Are we by nature good or are we bad? Do we have the capacity for rising above our limitations or are we forever doomed by the biological constraints of our physical bodies? These are the questions thoughtful people ask in every generation and the answers turn out to be fairly consistent: we are both good and bad.
Take Solzhenitsyn, for example, who came to the conclusion while laying in rotting prison straw wishing that evil people could be somehow separated from good people. It isn’t hard to sympathize with him and lament the injustices he endured while in the gulags. But he realized that it wasn’t possible to separate people this way because “the line dividing good and evil cuts through the heart of every human being. And who is willing to destroy a piece of his own heart?”
The Psalmist marveled that God had created man just lower than the angels and crowned him with glory and honor (Psalms 8:5). And yet the wickedness of man has been great and every imagination of his heart evil (Genesis 6:5).
There is nothing very surprising about this. A little honest introspection should be enough to convince each of us of our own dual natures. And yet for all this apparent clarity, we rarely manage to put into practice this truth that seems so obvious. We insist on shaping our societies as if we were just one or the other, as if we could do no good, or as if we could do no evil.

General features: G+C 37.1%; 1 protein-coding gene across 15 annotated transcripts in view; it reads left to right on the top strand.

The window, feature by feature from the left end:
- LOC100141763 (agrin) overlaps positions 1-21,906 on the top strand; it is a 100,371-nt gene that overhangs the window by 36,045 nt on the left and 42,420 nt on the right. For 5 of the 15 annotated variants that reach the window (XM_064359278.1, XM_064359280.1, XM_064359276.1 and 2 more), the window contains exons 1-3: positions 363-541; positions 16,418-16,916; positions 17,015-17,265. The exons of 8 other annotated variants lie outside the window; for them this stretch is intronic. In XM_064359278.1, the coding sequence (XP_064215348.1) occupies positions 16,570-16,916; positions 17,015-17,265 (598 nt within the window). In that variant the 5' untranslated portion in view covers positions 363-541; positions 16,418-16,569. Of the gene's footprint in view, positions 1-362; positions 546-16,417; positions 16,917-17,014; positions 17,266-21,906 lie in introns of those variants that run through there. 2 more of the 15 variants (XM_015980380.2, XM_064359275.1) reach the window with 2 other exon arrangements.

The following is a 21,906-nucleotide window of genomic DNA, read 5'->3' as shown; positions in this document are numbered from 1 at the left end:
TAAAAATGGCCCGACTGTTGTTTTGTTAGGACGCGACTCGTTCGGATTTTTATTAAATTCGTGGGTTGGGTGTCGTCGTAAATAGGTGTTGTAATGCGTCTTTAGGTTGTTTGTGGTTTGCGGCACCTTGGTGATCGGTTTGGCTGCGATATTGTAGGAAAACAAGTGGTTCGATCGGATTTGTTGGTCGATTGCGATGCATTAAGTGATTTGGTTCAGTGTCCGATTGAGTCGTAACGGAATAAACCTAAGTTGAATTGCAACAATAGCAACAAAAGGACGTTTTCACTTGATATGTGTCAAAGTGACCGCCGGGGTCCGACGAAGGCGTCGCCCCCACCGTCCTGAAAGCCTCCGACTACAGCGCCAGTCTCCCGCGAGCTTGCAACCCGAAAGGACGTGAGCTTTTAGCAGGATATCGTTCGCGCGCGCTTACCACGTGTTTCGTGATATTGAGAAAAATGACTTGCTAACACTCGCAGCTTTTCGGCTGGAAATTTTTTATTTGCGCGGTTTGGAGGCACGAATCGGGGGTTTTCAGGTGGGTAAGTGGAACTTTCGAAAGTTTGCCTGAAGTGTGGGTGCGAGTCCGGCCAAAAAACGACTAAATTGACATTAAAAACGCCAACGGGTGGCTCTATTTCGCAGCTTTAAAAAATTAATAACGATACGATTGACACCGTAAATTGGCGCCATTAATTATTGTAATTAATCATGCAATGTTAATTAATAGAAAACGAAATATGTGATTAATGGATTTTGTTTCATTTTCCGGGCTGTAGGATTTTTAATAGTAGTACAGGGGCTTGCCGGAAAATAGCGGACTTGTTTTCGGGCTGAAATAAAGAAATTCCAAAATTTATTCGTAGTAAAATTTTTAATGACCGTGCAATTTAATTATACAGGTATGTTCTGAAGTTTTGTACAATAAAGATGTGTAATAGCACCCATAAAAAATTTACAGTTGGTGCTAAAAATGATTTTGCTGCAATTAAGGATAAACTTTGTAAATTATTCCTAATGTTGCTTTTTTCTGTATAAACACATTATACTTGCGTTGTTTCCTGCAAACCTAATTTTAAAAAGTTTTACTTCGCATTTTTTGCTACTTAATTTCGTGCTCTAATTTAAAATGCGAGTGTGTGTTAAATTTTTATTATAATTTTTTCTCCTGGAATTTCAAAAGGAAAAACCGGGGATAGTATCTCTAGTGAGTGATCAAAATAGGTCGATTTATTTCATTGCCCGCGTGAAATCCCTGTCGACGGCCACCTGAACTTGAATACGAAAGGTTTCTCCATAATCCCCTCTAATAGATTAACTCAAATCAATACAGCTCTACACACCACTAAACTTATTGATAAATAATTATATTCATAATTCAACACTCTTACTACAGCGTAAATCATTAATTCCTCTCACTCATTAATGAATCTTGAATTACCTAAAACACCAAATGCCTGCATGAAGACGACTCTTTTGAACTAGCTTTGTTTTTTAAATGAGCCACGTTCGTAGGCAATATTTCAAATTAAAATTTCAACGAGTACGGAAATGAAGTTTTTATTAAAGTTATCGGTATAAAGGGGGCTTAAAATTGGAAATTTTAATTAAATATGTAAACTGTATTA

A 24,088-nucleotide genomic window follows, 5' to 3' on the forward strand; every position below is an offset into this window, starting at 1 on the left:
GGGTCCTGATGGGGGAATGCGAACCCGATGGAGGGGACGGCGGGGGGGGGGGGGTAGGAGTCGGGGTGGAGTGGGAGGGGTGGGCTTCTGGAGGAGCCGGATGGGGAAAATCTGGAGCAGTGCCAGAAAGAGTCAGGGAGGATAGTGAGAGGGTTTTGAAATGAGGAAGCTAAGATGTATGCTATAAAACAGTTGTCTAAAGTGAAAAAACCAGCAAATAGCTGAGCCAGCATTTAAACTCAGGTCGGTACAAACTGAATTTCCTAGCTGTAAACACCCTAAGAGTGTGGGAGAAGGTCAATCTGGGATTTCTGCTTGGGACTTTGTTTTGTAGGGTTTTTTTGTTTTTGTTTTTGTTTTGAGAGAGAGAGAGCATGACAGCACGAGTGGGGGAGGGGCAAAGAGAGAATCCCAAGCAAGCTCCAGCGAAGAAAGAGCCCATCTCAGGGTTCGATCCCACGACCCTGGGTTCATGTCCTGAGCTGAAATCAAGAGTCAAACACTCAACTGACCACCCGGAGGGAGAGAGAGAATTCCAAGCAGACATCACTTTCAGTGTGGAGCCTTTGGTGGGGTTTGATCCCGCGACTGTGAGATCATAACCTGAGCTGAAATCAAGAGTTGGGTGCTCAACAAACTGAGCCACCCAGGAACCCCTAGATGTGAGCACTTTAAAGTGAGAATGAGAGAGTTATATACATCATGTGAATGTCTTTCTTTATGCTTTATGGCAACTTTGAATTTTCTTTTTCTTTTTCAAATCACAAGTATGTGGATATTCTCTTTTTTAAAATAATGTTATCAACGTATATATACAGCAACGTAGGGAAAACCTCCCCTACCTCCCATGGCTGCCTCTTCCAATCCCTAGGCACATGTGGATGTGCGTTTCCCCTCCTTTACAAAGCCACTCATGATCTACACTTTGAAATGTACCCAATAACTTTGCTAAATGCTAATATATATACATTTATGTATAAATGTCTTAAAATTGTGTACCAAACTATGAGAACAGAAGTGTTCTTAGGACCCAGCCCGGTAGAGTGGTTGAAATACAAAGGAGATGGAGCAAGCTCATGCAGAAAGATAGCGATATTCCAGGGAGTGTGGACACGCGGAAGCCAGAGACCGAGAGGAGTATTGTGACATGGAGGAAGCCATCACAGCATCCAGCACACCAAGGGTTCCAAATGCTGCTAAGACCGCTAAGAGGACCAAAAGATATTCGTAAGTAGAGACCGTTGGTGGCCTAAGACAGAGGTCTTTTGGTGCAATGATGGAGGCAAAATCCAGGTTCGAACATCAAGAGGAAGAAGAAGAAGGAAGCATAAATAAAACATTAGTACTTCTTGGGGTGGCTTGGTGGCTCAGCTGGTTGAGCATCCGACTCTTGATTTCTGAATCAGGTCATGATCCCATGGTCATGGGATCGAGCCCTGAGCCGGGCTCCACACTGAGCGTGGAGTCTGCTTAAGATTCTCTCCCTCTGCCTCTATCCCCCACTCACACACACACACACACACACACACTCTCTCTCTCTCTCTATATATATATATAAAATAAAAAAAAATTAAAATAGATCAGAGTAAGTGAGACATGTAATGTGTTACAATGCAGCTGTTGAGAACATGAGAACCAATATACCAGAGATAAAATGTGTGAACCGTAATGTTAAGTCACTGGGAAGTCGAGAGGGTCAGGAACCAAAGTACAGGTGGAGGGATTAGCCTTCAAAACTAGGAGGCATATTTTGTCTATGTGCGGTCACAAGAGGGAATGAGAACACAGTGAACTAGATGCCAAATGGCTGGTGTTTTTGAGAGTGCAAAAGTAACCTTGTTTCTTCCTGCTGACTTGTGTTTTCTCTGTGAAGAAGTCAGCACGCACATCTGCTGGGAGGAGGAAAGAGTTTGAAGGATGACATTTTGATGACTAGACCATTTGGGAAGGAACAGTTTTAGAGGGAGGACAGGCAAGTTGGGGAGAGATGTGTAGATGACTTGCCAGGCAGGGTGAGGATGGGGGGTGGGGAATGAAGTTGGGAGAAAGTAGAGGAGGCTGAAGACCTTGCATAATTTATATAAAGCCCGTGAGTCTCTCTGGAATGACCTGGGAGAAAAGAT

In American history, the Puritans stand out as clear examples of the former. Man inherited their evil natures from Adam and could not be trusted, or so they believed. In Hawthorne’s classic novel, The Scarlet Letter, Hester Prynne was required to wear a prominent letter A throughout her life as a sign of her degenerate - and seemingly incorrigible - nature.
Yet the very same New England that cultivated this 17th Century bigotry, turned completely around and by the mid 19th Century produced the Transcendentalists who believed that man could do no harm. Emerson’s belief in the greatness of man and in his immense potential has convinced (and still convinces) generations of Americans to trust no one more than their individual native geniuses.
Fortunately, the American founders were wiser in this regard than we have been. They established a government with the expectation that evil and designing men would seek public office. Checks and balances were accordingly put in place and with good effect. Today the United States government is the longest-lived constitutional government in the world. Ironically, it is because of this legal restraint that America has become a land of freedom, a land brimming with self confidence, and a land of realized human potential.